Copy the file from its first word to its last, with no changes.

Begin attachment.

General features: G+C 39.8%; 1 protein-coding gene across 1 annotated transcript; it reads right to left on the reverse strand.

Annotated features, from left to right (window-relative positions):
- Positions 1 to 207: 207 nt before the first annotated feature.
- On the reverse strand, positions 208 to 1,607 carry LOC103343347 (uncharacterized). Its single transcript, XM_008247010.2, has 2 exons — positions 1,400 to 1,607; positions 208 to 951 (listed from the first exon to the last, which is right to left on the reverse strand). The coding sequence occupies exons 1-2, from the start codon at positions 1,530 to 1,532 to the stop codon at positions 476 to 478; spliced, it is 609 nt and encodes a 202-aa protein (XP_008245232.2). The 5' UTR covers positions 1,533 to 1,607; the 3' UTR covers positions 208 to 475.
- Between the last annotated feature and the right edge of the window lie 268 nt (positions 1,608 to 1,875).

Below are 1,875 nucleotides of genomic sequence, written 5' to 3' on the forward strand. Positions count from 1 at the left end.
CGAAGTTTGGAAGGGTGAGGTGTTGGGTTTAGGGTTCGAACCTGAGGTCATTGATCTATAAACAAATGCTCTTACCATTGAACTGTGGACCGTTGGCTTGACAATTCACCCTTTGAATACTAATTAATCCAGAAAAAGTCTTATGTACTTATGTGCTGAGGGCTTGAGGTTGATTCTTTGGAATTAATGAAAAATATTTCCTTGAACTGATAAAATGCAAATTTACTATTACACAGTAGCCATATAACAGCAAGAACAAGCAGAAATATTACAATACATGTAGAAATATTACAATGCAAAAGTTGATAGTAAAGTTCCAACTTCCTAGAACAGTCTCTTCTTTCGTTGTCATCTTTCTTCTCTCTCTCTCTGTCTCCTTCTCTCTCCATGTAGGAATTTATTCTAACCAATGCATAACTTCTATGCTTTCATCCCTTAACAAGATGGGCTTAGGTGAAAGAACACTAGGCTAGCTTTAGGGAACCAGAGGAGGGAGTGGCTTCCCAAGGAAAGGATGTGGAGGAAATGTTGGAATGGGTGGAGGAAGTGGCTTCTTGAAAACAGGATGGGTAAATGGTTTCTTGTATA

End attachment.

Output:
General features: G+C 39.8%; 1 protein-coding gene across 1 annotated transcript; it reads right to left on the reverse strand.

Annotated features, from left to right (window-relative positions):
- Positions 1 to 207: 207 nt before the first annotated feature.
- On the reverse strand, positions 208 to 1,607 carry LOC103343347 (uncharacterized). Its single transcript, XM_008247010.2, has 2 exons — positions 1,400 to 1,607; positions 208 to 951 (listed from the first exon to the last, which is right to left on the reverse strand). The coding sequence occupies exons 1-2, from the start codon at positions 1,530 to 1,532 to the stop codon at positions 476 to 478; spliced, it is 609 nt and encodes a 202-aa protein (XP_008245232.2). The 5' UTR covers positions 1,533 to 1,607; the 3' UTR covers positions 208 to 475.
- Between the last annotated feature and the right edge of the window lie 268 nt (positions 1,608 to 1,875).

Below are 1,875 nucleotides of genomic sequence, written 5' to 3' on the forward strand. Positions count from 1 at the left end.
CGAAGTTTGGAAGGGTGAGGTGTTGGGTTTAGGGTTCGAACCTGAGGTCATTGATCTATAAACAAATGCTCTTACCATTGAACTGTGGACCGTTGGCTTGACAATTCACCCTTTGAATACTAATTAATCCAGAAAAAGTCTTATGTACTTATGTGCTGAGGGCTTGAGGTTGATTCTTTGGAATTAATGAAAAATATTTCCTTGAACTGATAAAATGCAAATTTACTATTACACAGTAGCCATATAACAGCAAGAACAAGCAGAAATATTACAATACATGTAGAAATATTACAATGCAAAAGTTGATAGTAAAGTTCCAACTTCCTAGAACAGTCTCTTCTTTCGTTGTCATCTTTCTTCTCTCTCTCTCTGTCTCCTTCTCTCTCCATGTAGGAATTTATTCTAACCAATGCATAACTTCTATGCTTTCATCCCTTAACAAGATGGGCTTAGGTGAAAGAACACTAGGCTAGCTTTAGGGAACCAGAGGAGGGAGTGGCTTCCCAAGGAAAGGATGTGGAGGAAATGTTGGAATGGGTGGAGGAAGTGGCTTCTTGAAAACAGGATGGGTAAATGGTTTCTTGTATA